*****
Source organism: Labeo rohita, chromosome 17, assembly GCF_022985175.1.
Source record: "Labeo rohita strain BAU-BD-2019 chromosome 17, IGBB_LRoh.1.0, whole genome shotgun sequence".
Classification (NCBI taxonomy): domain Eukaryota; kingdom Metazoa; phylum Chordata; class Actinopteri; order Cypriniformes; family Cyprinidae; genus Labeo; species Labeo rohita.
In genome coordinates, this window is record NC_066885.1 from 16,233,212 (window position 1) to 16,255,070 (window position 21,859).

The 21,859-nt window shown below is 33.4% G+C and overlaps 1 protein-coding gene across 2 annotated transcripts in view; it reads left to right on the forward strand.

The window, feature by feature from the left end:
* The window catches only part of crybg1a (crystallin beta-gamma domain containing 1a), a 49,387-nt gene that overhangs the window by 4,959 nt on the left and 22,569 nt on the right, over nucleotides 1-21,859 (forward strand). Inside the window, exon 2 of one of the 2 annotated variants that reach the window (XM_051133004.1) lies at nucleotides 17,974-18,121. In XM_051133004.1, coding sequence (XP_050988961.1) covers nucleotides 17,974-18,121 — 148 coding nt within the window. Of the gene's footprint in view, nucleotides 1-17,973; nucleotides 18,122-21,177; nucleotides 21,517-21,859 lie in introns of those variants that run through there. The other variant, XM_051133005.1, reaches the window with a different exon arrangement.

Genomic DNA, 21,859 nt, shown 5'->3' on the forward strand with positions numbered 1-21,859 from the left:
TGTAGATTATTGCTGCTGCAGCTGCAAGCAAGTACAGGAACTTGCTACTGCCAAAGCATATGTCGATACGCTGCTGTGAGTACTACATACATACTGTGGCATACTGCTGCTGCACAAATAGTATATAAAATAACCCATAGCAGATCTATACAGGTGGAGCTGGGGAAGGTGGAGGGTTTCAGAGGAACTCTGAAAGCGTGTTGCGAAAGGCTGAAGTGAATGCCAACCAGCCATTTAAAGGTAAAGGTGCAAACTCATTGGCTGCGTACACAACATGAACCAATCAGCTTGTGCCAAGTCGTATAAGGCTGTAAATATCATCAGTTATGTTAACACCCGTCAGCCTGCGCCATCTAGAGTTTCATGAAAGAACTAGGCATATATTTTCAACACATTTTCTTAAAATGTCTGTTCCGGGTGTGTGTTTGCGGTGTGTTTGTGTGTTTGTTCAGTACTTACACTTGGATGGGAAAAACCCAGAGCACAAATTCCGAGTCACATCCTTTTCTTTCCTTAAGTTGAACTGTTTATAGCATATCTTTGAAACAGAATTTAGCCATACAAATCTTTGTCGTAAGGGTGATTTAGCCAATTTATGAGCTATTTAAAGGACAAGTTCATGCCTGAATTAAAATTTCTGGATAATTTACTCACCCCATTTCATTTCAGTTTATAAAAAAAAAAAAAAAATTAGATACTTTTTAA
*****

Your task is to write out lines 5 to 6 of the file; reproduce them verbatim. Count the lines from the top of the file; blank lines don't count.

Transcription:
The 21,859-nt window shown below is 33.4% G+C and overlaps 1 protein-coding gene across 2 annotated transcripts in view; it reads left to right on the forward strand.

The window, feature by feature from the left end: